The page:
Cookies on this website

We use cookies to ensure that we give you the best experience on our website. If you click 'Accept all cookies' we'll assume that you are happy to receive all cookies and you won't see this message again. If you click 'Reject all non-essential cookies' only necessary cookies providing core functionality such as security, network management, and accessibility will be enabled. Click 'Find out more' for information on how to change your cookie settings.

Compassion is an attribute of a person’s affective understanding, which aims to enable, so far as possible, shared experiences of the world’s ills and some alleviation of those ills’ effects. Such an attribute is thus of great value within healthcare institutions such as general practices and other primary and community healthcare settings. Primary and community healthcare services, rooted in locality and conversant with that locality’s cultures, are well placed to cultivate such civic discourse as the context in which compassion may be richly practised and experienced. An important factor shaping this experience is the way that time and compassion are bound up with justice. Rather, as an attribute of understanding, compassion may infuse the whole encounter, focusing attention in listening, assessment and diagnosis, consideration of the proper use of time and resources and engagement in underlying personal or cultural factors.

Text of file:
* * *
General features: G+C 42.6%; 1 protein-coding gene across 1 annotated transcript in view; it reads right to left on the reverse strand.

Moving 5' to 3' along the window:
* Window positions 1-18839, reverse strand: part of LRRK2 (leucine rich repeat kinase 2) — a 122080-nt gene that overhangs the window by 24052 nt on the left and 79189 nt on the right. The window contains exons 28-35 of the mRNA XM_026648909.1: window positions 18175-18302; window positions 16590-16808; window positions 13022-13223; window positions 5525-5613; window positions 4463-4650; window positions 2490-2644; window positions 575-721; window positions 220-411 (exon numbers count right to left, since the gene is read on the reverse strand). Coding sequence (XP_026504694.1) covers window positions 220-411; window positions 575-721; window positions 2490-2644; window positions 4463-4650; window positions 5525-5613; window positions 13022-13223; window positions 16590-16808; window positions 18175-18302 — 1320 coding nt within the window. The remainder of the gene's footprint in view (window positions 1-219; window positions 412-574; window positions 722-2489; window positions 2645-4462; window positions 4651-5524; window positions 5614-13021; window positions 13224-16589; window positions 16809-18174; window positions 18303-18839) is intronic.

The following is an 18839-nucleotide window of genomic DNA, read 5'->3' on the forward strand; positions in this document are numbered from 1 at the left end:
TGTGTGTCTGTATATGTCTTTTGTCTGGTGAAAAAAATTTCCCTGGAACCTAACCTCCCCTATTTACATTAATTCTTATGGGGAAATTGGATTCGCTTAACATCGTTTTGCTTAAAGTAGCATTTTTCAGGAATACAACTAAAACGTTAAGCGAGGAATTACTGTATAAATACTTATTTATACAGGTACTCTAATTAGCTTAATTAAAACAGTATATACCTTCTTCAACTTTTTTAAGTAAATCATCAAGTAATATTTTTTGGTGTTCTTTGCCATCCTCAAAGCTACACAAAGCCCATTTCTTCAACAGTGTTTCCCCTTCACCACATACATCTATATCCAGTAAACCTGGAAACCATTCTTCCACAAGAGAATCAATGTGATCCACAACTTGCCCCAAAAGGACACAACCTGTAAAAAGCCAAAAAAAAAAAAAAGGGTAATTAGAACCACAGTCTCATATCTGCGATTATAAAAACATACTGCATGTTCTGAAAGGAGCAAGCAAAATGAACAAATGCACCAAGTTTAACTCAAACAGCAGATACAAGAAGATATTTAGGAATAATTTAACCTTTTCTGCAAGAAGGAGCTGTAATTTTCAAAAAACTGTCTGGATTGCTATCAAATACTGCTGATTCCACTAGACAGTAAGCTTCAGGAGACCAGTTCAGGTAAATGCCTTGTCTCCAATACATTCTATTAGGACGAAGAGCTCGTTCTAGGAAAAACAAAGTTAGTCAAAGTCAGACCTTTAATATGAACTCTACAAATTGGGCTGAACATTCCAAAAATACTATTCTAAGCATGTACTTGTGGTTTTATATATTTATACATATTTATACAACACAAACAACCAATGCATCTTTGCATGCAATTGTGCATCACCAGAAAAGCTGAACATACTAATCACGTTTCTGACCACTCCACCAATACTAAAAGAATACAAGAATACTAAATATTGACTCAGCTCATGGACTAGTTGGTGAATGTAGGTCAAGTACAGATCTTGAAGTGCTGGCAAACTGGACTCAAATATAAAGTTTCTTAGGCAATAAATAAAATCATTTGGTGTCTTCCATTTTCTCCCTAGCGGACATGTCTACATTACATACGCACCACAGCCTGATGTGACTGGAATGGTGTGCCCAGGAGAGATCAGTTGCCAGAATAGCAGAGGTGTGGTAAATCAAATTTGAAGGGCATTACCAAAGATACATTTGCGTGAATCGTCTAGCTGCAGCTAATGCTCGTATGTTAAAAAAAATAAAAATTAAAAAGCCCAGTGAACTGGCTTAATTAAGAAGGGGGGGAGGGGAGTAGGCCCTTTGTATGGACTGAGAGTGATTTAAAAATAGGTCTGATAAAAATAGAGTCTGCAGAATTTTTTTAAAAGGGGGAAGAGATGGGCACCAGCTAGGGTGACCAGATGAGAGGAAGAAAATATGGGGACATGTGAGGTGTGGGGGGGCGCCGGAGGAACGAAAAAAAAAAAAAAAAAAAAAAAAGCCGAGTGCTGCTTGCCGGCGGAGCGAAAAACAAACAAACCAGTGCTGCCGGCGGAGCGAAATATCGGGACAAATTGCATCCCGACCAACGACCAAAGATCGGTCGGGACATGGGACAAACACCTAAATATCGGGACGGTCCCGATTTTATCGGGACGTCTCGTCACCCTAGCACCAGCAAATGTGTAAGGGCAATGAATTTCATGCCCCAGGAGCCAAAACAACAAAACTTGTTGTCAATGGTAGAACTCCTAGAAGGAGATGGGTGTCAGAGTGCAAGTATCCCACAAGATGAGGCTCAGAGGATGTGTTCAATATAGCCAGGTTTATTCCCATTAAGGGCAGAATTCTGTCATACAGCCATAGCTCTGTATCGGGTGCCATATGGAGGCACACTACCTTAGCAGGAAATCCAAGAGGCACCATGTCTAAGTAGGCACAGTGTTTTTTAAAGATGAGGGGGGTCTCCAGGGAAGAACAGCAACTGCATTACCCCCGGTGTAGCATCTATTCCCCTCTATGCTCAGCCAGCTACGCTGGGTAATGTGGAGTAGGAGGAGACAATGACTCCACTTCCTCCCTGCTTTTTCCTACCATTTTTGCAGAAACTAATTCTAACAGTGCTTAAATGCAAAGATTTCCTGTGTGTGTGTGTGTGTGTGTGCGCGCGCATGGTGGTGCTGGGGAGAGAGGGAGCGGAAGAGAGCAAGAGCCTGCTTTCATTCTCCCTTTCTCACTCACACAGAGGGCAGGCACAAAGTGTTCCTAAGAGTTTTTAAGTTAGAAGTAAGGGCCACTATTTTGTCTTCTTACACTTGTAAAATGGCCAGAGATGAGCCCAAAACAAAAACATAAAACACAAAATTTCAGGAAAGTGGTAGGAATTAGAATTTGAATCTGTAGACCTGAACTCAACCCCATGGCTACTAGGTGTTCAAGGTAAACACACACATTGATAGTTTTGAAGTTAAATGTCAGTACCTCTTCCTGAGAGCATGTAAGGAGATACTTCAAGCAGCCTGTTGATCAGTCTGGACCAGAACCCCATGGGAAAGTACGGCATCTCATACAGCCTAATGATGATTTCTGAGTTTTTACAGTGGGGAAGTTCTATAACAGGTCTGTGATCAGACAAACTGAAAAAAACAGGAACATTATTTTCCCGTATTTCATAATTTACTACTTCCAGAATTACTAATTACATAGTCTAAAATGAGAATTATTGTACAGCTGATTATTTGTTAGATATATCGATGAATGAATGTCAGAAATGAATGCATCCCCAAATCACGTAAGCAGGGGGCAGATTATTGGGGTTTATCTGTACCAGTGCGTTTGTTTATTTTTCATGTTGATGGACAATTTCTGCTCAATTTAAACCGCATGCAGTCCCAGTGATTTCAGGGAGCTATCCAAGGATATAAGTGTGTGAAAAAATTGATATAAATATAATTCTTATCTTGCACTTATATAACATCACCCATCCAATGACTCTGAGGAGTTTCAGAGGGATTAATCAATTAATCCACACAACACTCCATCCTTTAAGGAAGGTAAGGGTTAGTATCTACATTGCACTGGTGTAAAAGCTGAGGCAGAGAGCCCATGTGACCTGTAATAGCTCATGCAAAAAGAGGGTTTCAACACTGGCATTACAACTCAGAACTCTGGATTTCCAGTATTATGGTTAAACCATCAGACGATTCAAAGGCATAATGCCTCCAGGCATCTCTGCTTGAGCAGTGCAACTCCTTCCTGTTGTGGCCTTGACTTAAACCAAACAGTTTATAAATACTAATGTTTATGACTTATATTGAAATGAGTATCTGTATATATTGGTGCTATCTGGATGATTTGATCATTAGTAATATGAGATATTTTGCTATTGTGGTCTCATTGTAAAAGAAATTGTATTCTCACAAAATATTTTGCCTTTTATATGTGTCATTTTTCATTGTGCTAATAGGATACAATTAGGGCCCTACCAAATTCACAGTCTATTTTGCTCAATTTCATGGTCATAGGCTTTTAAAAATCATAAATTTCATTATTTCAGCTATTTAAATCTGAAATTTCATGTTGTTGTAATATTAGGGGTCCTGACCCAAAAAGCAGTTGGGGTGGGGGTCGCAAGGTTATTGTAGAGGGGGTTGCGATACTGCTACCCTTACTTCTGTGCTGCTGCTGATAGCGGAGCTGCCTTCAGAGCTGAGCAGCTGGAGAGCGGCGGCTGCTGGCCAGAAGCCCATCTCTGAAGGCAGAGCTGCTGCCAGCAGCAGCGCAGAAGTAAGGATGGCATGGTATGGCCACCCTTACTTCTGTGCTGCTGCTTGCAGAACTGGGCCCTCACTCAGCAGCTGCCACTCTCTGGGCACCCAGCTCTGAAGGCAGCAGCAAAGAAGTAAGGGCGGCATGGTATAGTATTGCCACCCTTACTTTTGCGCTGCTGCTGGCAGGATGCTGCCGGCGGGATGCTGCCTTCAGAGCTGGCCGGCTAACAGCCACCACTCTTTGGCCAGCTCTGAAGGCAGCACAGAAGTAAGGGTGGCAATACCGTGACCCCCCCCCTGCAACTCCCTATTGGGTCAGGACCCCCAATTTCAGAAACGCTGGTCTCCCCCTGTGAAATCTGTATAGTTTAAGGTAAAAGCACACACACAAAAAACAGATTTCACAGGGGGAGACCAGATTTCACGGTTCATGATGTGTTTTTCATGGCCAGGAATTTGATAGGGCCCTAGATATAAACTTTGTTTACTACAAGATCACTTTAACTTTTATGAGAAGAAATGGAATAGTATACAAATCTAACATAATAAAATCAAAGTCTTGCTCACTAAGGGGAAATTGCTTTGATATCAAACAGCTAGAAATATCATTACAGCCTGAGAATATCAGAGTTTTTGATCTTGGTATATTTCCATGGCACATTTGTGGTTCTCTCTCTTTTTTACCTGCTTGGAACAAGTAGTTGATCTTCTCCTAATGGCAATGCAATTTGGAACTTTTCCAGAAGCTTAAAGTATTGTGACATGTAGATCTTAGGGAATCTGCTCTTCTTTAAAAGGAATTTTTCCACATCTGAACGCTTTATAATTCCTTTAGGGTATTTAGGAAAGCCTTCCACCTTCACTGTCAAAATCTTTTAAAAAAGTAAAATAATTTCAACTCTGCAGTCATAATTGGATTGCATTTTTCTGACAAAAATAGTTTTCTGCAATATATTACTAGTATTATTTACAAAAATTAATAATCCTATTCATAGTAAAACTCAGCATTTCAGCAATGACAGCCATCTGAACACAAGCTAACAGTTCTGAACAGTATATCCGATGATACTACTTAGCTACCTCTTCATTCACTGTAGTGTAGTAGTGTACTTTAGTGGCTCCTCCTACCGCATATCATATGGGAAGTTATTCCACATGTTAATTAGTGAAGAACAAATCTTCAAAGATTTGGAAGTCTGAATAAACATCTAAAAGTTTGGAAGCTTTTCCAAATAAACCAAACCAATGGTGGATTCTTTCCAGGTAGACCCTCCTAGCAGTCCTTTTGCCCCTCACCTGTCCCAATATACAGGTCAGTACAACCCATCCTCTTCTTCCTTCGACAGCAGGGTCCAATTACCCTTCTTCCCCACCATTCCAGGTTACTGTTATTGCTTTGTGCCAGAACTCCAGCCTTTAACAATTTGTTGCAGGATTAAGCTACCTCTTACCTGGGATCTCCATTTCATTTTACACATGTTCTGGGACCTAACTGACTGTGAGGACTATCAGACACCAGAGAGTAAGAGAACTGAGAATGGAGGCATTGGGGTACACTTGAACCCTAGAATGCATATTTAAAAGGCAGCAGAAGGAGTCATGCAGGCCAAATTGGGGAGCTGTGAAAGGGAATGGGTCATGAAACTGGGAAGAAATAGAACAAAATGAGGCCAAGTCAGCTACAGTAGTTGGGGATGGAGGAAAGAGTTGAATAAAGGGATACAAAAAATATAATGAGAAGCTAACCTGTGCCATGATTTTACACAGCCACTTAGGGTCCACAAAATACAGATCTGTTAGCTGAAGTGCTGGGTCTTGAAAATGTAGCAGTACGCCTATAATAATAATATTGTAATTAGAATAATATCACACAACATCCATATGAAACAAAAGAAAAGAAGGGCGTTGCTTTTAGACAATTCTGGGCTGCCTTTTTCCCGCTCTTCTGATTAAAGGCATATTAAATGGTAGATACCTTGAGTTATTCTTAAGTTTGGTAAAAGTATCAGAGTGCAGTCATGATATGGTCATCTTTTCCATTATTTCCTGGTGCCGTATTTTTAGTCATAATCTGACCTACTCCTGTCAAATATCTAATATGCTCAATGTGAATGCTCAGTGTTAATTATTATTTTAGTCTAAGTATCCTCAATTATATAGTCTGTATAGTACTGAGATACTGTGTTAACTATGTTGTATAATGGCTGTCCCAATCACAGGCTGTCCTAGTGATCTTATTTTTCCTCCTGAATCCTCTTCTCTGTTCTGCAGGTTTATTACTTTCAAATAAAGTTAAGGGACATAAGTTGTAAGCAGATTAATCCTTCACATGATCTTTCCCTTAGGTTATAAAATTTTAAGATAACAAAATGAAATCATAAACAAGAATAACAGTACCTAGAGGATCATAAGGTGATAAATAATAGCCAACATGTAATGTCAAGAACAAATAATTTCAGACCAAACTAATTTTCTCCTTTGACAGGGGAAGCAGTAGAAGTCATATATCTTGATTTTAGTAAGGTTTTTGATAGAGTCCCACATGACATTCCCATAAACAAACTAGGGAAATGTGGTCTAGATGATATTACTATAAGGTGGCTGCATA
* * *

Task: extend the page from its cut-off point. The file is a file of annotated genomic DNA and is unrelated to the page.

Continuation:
Original publication





Book title

Handbook of Primary Care Ethics

Publication Date



25 - 34